Summarizing a Skype interaction between @jon and me:
The per-job interface fits because...
Although the main use case is node based (the admin wants to perform maintenance on a subset of nodes (e.g., a rack) or on the entire system (e.g., the set of all nodes)), there is also a requirement to minimize the impact of unresolved issues. in particular, if there are multiple jobs that were suspended for maintenance, the admin would like to resume one (or just a few) jobs to ensure everything is working correctly before resuming all jobs. This progressive testing requires a per-job interface (at least at the time of resumption).
On another topic, now that the design has been changed to include the requirement that the admin must explicitly disable scheduling new jobs (either via offlining nodes, explicitly stopping the scheduler(s), or scheduling dedicated time), there may not be a need to invent new job and node states. It may be reasonable to simply allow an admin to resume a suspended job (either without invoking the scheduler or at last onto an offlined/dedicated-timed node). In other words, the simplified path for maintenance would be something like:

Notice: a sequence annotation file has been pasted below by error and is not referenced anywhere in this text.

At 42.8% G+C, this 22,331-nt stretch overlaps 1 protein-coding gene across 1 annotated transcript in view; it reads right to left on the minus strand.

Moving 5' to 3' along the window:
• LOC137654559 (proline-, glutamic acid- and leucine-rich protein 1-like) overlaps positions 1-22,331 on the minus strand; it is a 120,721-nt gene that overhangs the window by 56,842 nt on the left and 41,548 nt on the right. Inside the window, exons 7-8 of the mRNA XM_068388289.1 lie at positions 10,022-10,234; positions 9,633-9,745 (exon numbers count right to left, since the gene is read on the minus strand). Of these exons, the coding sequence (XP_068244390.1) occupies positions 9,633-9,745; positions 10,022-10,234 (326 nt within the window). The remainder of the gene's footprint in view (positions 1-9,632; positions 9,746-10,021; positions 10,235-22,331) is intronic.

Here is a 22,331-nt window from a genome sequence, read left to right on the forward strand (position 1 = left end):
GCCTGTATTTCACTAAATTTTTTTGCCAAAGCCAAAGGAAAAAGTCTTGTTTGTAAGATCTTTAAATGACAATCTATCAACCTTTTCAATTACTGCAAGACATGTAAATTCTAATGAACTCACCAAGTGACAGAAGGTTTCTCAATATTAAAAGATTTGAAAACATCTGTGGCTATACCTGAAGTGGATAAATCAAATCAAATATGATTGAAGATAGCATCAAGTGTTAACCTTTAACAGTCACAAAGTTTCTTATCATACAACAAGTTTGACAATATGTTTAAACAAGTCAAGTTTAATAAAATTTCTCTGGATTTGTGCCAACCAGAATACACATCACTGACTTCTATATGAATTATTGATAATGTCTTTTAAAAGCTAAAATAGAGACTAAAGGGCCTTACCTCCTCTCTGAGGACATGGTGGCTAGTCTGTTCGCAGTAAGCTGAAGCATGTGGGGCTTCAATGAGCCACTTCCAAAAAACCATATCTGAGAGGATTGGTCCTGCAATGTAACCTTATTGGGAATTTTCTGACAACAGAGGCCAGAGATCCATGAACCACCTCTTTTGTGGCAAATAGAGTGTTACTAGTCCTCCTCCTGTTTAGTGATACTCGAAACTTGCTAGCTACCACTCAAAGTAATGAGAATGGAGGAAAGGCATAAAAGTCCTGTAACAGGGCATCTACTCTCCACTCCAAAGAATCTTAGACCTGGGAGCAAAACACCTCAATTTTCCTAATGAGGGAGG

a. offline the set of nodes on which to perform maintenance
b. suspend any jobs still running on those nodes
-. Now no jobs are running and no jobs will be started/resumed on those nodes
c. Perform maintenance
d. resume one (or a few) jobs and ensure the system is healthy -- requires a new ability for the admin to resume a job on an offlined node)
e. if the system is healthy, admin resumes the rest of the jobs and then marks nodes online